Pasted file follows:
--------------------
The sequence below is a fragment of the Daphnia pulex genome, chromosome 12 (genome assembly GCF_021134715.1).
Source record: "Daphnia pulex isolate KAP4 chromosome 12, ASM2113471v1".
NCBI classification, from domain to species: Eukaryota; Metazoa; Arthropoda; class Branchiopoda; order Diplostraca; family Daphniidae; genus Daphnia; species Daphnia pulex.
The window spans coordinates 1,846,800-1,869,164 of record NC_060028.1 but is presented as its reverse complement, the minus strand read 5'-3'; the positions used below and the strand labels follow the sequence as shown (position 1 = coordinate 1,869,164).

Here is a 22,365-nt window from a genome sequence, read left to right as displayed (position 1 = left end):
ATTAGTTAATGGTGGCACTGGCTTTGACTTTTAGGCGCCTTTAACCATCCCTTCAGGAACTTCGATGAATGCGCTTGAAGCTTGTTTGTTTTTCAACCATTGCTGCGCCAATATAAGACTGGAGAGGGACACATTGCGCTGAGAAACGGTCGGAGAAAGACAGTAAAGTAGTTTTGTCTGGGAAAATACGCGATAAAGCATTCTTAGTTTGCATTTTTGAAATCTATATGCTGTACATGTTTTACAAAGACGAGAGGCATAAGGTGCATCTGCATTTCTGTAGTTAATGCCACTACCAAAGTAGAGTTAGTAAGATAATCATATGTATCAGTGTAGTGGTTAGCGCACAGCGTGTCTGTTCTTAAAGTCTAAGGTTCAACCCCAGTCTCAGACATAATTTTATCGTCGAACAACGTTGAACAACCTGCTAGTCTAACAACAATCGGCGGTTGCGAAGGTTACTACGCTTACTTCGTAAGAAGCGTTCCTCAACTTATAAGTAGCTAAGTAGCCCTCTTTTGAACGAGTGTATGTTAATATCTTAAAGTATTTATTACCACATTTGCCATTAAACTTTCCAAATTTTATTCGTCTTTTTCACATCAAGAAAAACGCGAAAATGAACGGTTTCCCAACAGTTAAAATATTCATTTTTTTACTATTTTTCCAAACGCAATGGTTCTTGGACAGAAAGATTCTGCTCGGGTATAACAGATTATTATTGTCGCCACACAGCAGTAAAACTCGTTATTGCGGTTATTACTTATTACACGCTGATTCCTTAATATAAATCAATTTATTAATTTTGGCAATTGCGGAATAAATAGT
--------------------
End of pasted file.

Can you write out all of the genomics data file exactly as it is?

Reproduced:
The sequence below is a fragment of the Daphnia pulex genome, chromosome 12 (genome assembly GCF_021134715.1).
Source record: "Daphnia pulex isolate KAP4 chromosome 12, ASM2113471v1".
NCBI classification, from domain to species: Eukaryota; Metazoa; Arthropoda; class Branchiopoda; order Diplostraca; family Daphniidae; genus Daphnia; species Daphnia pulex.
The window spans coordinates 1,846,800-1,869,164 of record NC_060028.1 but is presented as its reverse complement, the minus strand read 5'-3'; the positions used below and the strand labels follow the sequence as shown (position 1 = coordinate 1,869,164).

Here is a 22,365-nt window from a genome sequence, read left to right as displayed (position 1 = left end):
ATTAGTTAATGGTGGCACTGGCTTTGACTTTTAGGCGCCTTTAACCATCCCTTCAGGAACTTCGATGAATGCGCTTGAAGCTTGTTTGTTTTTCAACCATTGCTGCGCCAATATAAGACTGGAGAGGGACACATTGCGCTGAGAAACGGTCGGAGAAAGACAGTAAAGTAGTTTTGTCTGGGAAAATACGCGATAAAGCATTCTTAGTTTGCATTTTTGAAATCTATATGCTGTACATGTTTTACAAAGACGAGAGGCATAAGGTGCATCTGCATTTCTGTAGTTAATGCCACTACCAAAGTAGAGTTAGTAAGATAATCATATGTATCAGTGTAGTGGTTAGCGCACAGCGTGTCTGTTCTTAAAGTCTAAGGTTCAACCCCAGTCTCAGACATAATTTTATCGTCGAACAACGTTGAACAACCTGCTAGTCTAACAACAATCGGCGGTTGCGAAGGTTACTACGCTTACTTCGTAAGAAGCGTTCCTCAACTTATAAGTAGCTAAGTAGCCCTCTTTTGAACGAGTGTATGTTAATATCTTAAAGTATTTATTACCACATTTGCCATTAAACTTTCCAAATTTTATTCGTCTTTTTCACATCAAGAAAAACGCGAAAATGAACGGTTTCCCAACAGTTAAAATATTCATTTTTTTACTATTTTTCCAAACGCAATGGTTCTTGGACAGAAAGATTCTGCTCGGGTATAACAGATTATTATTGTCGCCACACAGCAGTAAAACTCGTTATTGCGGTTATTACTTATTACACGCTGATTCCTTAATATAAATCAATTTATTAATTTTGGCAATTGCGGAATAAATAGT